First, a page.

Feldman Gets Creative With Jewish Events
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Feldman Gets Creative With Jewish Events

David Feldman's 3 Owl agency is working on a rebrand of the Atlanta Jewish Music Festival and a presentation at the Jewish Teen Education & Engagement Funder Collaborative.

Kevin Madigan is a senior reporter for the Atlanta Jewish Times.

Photos by Aaron Schorch // David Feldman working with JumpSpark students.
Photos by Aaron Schorch // David Feldman working with JumpSpark students.

A recent honoree on the AJT’s 40 Under 40 list is playing a crucial role in two major Jewish events in March: David Feldman and his 3 Owl agency partners are working on a rebrand of the Atlanta Jewish Music Festival as well as a presentation at the national meeting of the Jewish Teen Education & Engagement Funder Collaborative.

As director and founder of 3 Owl creative agency, Feldman and his team have also been working on brand identity and content for JumpSpark Atlanta, a program developed by the Jewish Federation of Greater Atlanta to connect Atlanta’s Jewish teens with opportunities for professional growth. 3 Owl hosted a week-long immersive marketing workshop for JumpSpark students during the venture.

A South Carolina native of Russian descent, the 33-year-old Feldman is a founding faculty member of The New School in Atlanta and was a judge at the Global Student Entrepreneur Awards, which recognizes the startup work of Atlanta’s college students. He recently moderated a branding panel at OPEN Atlanta’s annual event and just published his first Forbes article, “Why Branding Takes So Long (And Why It’s Worth the Wait.”

The AJT spoke with Feldman about his backstory and projects.

AJT: You will be presenting a talk called Communicating Across Diversity at the Jewish Teen Funder Collaborative. Can you elaborate?

Feldman: We’re going to be talking about how you can build a brand that is sustainable and continues to support an ever-evolving organization. That’s one piece of it. The other one is that we realized within each organization people don’t necessarily talk to each other; the funders aren’t going to talk to the people who do the day-to-day operations, … so how do you build stakeholder alignment across leadership; how do you have a message on a website that’s inclusive of both parents and teens? There’s no right answer but what we’re going to be doing is working through some exercises to give people the tools for their specific organization. We’re going to talk about best practices and run a couple of workshops so that’ll be a good tool kit to walk away with.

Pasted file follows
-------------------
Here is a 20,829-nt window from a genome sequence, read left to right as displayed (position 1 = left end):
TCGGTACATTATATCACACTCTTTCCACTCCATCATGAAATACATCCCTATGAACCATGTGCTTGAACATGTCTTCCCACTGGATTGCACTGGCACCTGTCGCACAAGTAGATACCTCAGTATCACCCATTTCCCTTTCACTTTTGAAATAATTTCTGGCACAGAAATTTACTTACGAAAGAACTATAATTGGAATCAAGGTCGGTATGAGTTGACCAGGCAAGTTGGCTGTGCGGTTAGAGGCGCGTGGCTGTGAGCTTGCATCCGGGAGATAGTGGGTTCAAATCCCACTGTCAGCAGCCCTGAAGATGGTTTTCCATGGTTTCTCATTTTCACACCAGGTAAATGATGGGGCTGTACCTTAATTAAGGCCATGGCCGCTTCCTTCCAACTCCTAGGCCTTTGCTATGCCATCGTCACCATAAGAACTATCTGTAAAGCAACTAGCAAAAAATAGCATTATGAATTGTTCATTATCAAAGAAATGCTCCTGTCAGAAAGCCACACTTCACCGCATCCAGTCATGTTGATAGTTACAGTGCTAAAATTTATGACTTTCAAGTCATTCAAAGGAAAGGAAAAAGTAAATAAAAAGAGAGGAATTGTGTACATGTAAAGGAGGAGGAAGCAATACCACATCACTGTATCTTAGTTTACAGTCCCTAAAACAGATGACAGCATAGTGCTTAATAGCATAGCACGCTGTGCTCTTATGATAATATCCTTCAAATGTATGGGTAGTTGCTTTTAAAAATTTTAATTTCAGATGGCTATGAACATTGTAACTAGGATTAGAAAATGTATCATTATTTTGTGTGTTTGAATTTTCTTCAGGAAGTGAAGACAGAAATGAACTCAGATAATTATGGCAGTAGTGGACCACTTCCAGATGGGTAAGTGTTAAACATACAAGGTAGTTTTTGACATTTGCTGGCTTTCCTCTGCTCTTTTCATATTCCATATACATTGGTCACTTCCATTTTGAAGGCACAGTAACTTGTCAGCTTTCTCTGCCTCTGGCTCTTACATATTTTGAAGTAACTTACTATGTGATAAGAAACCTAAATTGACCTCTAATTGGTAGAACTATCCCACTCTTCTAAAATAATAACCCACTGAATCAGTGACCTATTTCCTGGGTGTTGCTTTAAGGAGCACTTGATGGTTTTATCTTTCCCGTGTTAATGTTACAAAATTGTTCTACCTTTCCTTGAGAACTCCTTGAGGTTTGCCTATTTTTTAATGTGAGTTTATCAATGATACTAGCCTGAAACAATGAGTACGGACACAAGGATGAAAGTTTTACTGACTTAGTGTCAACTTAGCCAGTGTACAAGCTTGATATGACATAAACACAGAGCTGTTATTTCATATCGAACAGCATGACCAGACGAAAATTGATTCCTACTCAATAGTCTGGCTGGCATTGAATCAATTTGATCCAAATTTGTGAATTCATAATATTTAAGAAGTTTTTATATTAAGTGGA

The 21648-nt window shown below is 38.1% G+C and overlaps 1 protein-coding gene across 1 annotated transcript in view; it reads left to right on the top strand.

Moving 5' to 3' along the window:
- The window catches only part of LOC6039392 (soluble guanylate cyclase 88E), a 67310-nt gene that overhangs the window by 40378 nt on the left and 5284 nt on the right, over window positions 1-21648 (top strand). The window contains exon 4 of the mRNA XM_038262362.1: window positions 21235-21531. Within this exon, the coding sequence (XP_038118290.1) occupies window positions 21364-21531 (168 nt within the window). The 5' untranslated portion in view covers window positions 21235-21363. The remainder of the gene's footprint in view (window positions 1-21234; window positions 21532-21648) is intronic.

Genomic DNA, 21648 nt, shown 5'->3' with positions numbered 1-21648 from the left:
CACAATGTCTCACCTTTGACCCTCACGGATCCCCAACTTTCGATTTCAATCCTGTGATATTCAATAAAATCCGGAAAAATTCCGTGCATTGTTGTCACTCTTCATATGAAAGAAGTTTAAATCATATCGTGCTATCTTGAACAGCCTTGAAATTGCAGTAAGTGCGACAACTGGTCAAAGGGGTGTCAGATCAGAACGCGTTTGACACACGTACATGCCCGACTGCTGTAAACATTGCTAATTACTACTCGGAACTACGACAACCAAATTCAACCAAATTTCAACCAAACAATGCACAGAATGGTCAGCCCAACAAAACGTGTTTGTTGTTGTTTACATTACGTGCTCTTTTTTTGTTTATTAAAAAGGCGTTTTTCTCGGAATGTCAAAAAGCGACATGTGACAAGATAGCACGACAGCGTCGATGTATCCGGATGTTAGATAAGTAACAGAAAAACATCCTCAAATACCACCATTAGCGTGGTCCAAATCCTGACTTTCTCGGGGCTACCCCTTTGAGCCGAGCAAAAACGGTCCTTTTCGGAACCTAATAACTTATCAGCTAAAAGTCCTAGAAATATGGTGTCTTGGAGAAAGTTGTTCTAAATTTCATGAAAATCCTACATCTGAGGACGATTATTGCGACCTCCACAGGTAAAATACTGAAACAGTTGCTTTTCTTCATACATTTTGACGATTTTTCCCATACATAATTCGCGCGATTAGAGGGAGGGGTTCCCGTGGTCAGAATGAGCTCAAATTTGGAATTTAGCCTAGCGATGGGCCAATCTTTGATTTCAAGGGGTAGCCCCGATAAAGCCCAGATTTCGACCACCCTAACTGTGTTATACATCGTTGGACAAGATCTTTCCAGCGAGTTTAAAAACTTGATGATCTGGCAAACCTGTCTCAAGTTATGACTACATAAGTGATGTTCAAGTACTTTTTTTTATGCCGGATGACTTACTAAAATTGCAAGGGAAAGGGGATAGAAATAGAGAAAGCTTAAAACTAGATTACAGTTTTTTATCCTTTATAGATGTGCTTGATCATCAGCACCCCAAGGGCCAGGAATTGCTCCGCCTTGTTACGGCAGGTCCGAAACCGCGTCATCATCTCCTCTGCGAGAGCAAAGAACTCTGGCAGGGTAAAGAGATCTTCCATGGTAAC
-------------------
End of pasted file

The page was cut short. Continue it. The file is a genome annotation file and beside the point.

AJT: You do quite a bit of lecturing as part of your job, including at your alma mater, Emory University.

Feldman: I’ve been really grateful for the network and the professors there at Emory. I never knew that I was into lecturing, but one of my professors asked me to speak after I graduated and I loved it.

Photos by Aaron Schorch // David Feldman working with JumpSpark students.

AJT: Talk about your current project with the AJMF.

Feldman: We’re in the middle of this awesome rebrand for the festival, working really closely with (AJMF director) Joe Alterman in the process of renaming it; seeing how you take that name that’s really descriptive and create something that’s unique and uniquely Jewish without hiding the fact that it’s Jewish. It can be challenging when you’re trying to define Jewish music. That’s a big piece of it, making sure that Atlanta can really own Jewish music however we end up describing it or codifying it.

AJT: How else are you working with the AJMF?

Feldman: It’s an entire visual identity: what does the logo look like, what do the colors look like, their posters, their website; what does the language look like and how do you communicate it? It always goes beyond a pretty logo; we qualify that from day one. We ask clients: where do you want to be in two years; what is your pie-in-the-sky for 10 years from now? We are building you a brand that’s going to help you get to those goals. Everything is standardized, so as they grow as an organization, the messaging is consistent no matter who’s talking about it.

AJT: You have degrees in business and music, right?

Feldman: I went to Emory to get a degree in the arts, but my parents said they would pay for my education if I also did a business degree. I was always interested in both, so I was writing music and playing guitar, really getting to be creative, and also got to do these business classes. I’m still very left and right brain. … It gave me the balance that I needed, but I started applying for jobs and realized it was going to be tough to find something super creative and also analytical in the business world. That kind of defined my career direction in general. I’ve been able to marry the two in my career through nonprofits and I’m grateful that both of those have played a large part in my life.

AJT: So you’re a guitar player?

Feldman: My mom is a classically trained pianist and my dad is an entrepreneur. We’re from Russia, so I got piano training early on and then classical guitar training from the age of nine. I didn’t really pick up rock ‘n’ roll until I was 15. At Emory I did classical guitar in year one, and then jazz guitar years two to four.

AJT: Do you still play now?

Feldman: Occasionally I play with ATL Collective, and I’ll play at friends’ weddings –nothing big – in a side band; just having fun with it. I’ve gotten deeply involved in music and a lot of music clients through the nonprofit (ATL Collective) that I help. Through that, we’ve gotten really connected to the Atlanta music scene in general, working with a lot of music venues and festivals, so I’ve gotten to work with a variety of different fields in the music industry.

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